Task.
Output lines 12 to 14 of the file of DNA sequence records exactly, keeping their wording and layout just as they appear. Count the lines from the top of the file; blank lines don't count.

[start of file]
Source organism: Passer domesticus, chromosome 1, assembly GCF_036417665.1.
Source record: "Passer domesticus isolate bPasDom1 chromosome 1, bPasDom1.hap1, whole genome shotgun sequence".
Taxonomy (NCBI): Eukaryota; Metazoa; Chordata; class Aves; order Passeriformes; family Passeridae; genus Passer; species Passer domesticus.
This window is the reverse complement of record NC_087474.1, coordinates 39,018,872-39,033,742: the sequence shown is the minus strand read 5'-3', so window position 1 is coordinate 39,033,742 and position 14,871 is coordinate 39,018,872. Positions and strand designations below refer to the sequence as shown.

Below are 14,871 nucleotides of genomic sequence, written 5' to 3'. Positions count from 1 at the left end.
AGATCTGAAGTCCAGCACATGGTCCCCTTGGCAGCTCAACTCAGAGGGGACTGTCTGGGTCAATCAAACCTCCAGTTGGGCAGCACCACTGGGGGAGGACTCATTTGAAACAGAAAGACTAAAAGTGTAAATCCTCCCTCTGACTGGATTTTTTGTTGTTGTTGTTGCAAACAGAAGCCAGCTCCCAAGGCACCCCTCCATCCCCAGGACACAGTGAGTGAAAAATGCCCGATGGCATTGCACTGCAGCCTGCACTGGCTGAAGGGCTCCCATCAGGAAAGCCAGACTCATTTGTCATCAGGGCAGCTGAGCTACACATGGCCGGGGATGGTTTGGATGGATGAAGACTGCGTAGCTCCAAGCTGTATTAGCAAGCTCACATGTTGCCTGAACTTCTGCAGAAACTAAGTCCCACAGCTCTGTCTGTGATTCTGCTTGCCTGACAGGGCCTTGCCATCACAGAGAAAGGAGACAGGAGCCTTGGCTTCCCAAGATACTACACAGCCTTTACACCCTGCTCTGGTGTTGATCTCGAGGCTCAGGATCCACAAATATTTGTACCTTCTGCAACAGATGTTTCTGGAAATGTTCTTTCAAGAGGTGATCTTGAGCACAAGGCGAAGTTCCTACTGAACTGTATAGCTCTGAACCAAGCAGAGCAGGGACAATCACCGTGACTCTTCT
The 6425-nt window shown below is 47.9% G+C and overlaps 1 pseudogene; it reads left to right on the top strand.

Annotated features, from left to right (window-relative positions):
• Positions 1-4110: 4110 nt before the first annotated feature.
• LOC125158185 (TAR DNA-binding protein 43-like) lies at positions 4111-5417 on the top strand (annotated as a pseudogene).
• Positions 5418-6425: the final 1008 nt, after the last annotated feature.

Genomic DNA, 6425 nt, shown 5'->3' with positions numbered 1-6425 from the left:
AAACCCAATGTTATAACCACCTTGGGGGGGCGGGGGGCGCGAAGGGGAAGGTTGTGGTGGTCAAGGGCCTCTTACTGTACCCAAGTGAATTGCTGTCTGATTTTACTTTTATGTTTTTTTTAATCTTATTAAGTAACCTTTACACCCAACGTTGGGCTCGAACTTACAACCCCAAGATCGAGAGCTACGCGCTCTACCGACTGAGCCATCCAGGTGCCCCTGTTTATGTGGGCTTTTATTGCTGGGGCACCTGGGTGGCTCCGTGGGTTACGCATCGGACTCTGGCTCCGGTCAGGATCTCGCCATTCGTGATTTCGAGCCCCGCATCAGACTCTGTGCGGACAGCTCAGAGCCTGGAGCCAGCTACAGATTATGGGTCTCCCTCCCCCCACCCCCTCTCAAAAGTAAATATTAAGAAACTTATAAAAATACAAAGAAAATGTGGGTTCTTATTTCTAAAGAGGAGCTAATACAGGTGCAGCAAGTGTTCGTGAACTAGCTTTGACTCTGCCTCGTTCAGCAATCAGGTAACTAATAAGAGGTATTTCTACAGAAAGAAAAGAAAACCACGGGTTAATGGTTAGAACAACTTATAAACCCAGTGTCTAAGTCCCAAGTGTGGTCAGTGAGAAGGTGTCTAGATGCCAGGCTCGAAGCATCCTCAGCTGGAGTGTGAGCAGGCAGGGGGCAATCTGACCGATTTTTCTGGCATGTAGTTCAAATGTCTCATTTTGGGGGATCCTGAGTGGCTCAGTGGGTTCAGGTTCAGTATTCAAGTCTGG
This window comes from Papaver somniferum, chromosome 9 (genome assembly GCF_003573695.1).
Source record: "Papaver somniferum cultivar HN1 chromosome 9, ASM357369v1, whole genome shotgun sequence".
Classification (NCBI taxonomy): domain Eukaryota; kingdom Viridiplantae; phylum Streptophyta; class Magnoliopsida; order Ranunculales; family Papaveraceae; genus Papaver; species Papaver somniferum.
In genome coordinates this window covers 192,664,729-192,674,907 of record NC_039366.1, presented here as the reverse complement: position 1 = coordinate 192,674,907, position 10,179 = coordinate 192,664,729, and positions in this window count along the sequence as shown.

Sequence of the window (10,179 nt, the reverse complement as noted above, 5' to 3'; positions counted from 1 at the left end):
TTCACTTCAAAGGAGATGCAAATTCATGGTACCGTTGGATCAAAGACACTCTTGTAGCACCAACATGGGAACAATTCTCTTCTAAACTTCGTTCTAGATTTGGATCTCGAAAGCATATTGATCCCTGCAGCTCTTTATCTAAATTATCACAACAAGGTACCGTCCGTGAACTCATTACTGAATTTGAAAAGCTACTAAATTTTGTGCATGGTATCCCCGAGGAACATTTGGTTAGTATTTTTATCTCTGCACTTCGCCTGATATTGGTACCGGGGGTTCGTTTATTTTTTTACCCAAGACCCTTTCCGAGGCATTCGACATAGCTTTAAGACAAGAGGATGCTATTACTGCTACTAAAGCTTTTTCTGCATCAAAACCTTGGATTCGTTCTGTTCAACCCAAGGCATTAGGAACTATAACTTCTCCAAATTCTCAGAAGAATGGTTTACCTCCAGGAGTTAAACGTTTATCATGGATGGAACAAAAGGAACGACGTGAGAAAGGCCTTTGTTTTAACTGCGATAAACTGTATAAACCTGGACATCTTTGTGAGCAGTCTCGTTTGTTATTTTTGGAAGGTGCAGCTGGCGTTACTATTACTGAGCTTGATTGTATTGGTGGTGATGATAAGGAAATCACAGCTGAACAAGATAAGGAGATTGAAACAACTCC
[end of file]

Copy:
Genomic DNA, 6425 nt, shown 5'->3' with positions numbered 1-6425 from the left:
AAACCCAATGTTATAACCACCTTGGGGGGGCGGGGGGCGCGAAGGGGAAGGTTGTGGTGGTCAAGGGCCTCTTACTGTACCCAAGTGAATTGCTGTCTGATTTTACTTTTATGTTTTTTTTAATCTTATTAAGTAACCTTTACACCCAACGTTGGGCTCGAACTTACAACCCCAAGATCGAGAGCTACGCGCTCTACCGACTGAGCCATCCAGGTGCCCCTGTTTATGTGGGCTTTTATTGCTGGGGCACCTGGGTGGCTCCGTGGGTTACGCATCGGACTCTGGCTCCGGTCAGGATCTCGCCATTCGTGATTTCGAGCCCCGCATCAGACTCTGTGCGGACAGCTCAGAGCCTGGAGCCAGCTACAGATTATGGGTCTCCCTCCCCCCACCCCCTCTCAAAAGTAAATATTAAGAAACTTATAAAAATACAAAGAAAATGTGGGTTCTTATTTCTAAAGAGGAGCTAATACAGGTGCAGCAAGTGTTCGTGAACTAGCTTTGACTCTGCCTCGTTCAGCAATCAGGTAACTAATAAGAGGTATTTCTACAGAAAGAAAAGAAAACCACGGGTTAATGGTTAGAACAACTTATAAACCCAGTGTCTAAGTCCCAAGTGTGGTCAGTGAGAAGGTGTCTAGATGCCAGGCTCGAAGCATCCTCAGCTGGAGTGTGAGCAGGCAGGGGGCAATCTGACCGATTTTTCTGGCATGTAGTTCAAATGTCTCATTTTGGGGGATCCTGAGTGGCTCAGTGGGTTCAGGTTCAGTATTCAAGTCTGG
This window comes from Papaver somniferum, chromosome 9 (genome assembly GCF_003573695.1).